“When Jeremy entered the house, it was my intention that Jeremy was going to pay Carlos the money and hopefully he would accept and we would leave,” Demblans said.
He thought wrong.
“I heard two distinct gunshots,” Demblans said. “I stepped out of the vehicle and pulled my weapon out.”
He said Macauley signaled him to come inside, where he saw the bodies of Rosado and Ortiz lying next to their bed. Macauley grabbed a phone from Ortiz’s pocket but was nervous because he didn’t believe it was the one he used to send the threatening texts, which, if seen by police, would provide motive for Macauley wanting him dead. He asked Demblans, according to his testimony, to help him look for more phones, which it turns out, were plainly visible. One was on the bed and the other on the floor next to Rosado’s body.
But Demblans said he never saw the other phones because all he wanted to do when presented with the sight of the bodies was leave quickly.
“I saw the bodies and immediately turned around to Jeremy and said, ‘We gotta get out of here,’ ” he said.
According to court documents, Macauley had good reason to be worried. He took an Apple iPhone 5 from Ortiz’s pocket, but police retrieved the damning text messages on the Asus Zenfone lying on the bed.
Demblans never mentioned Rosado’s children in his testimony. They were in the house that night, in another room. Next-door neighbor Travis Kvadus found them safe in their front yard the following afternoon.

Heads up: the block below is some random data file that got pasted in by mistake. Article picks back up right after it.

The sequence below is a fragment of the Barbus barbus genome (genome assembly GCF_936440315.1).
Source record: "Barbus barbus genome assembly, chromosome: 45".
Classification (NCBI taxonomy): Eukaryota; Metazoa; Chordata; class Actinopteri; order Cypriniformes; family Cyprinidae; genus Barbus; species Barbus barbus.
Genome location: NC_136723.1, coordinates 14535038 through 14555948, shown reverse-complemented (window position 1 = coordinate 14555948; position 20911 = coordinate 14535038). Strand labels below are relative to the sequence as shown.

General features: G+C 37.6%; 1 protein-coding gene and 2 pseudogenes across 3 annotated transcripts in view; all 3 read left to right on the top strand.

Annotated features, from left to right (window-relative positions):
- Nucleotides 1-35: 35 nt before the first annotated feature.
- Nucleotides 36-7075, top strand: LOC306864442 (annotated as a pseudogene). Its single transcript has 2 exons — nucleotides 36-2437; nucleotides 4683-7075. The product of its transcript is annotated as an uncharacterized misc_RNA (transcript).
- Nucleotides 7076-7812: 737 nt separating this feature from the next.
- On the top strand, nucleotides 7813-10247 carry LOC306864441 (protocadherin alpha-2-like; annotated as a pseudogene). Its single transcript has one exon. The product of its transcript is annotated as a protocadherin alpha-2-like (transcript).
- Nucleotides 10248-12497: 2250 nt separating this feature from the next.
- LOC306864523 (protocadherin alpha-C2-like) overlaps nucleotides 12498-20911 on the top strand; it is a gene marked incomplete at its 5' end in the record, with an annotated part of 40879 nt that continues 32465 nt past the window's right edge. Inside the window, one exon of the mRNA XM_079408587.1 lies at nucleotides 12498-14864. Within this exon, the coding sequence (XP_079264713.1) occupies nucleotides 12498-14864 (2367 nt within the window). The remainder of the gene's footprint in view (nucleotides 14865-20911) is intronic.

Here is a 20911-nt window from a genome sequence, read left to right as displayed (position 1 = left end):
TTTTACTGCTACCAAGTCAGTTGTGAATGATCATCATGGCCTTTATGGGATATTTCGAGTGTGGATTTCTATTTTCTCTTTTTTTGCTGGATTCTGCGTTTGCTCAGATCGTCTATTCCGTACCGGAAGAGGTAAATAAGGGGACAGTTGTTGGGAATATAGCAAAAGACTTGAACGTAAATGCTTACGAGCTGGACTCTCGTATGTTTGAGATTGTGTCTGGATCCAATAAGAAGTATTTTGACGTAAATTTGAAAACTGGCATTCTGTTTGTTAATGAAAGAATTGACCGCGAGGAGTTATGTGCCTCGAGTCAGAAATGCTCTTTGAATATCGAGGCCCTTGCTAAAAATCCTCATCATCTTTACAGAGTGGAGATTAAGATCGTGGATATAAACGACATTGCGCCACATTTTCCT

O’Donnell argues that Adrian and Kristian Demblans, both convicted felons and drug dealers, committed the murders without Macauley’s involvement. Kristian Demblans is serving a two-year state prison sentence for an unrelated cocaine and heroin dealing case.
O’Donnell said Ortiz knew the identical twins sold drugs. He bought heroin on several occasions from Adrian Demblans, so his willingness to snitch posed a danger not only to Macauley, but to them, as well.
“Two of the people that Carlos knew for certain were dealing cocaine were you both,” he said.
During his testimony, Adrian Demblans explained how he and Kristian grew up in an affluent family with “great parents” in Cutler Ridge in Miami-Dade, excelled at high school wrestling and both went on to graduate with bachelor’s degrees from Florida International University. But their experimentation with marijuana escalated to cocaine by the time they graduated college, and Adrian said he began dealing soon after.
David Goodhue: 305-440-3204